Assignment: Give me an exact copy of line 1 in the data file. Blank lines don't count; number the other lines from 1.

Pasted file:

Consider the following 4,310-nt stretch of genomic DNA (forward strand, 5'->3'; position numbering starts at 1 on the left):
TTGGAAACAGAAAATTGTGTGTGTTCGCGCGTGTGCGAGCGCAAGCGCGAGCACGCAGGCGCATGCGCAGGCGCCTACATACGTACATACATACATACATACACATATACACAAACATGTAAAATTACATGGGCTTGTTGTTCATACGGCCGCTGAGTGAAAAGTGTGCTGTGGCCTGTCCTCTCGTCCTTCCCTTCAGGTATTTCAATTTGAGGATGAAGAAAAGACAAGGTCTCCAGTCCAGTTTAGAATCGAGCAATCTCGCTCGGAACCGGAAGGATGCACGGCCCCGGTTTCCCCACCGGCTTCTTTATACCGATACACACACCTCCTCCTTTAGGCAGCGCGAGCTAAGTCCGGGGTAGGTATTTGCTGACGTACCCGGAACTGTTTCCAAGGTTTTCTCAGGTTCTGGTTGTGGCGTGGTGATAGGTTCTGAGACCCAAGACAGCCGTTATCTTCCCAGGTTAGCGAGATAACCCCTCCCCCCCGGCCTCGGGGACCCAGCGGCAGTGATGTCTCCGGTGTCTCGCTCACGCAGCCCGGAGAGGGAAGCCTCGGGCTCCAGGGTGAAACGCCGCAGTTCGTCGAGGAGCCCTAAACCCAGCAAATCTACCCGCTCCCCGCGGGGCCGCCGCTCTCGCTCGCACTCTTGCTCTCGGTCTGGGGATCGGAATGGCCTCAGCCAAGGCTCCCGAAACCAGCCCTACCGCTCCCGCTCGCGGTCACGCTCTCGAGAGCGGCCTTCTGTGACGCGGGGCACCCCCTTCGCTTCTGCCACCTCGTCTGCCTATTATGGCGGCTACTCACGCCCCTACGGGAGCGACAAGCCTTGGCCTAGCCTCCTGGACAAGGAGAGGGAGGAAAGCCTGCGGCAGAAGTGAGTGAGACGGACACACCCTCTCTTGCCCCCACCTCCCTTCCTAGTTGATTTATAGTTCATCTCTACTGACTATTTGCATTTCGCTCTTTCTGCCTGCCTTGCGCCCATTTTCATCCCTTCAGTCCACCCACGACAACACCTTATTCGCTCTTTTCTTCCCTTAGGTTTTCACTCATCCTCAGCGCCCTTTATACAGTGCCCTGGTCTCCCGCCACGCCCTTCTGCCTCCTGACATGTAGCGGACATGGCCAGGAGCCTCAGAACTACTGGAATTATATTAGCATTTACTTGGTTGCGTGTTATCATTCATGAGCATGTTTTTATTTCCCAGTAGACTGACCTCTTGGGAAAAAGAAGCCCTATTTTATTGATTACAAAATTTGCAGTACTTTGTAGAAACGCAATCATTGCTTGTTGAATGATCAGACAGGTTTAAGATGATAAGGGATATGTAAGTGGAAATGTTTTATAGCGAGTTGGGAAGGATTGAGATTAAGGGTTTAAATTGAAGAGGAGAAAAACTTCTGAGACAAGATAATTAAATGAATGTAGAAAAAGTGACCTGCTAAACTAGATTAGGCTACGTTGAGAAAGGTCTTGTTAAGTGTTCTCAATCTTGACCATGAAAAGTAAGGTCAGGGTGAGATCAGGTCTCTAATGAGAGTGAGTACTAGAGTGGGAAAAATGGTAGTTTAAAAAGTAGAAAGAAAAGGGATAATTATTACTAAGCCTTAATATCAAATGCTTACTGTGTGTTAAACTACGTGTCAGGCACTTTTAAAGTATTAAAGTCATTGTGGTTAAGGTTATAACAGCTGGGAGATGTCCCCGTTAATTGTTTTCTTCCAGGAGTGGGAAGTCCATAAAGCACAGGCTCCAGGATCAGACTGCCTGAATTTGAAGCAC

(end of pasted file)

Consider the following 4,310-nt stretch of genomic DNA (forward strand, 5'->3'; position numbering starts at 1 on the left):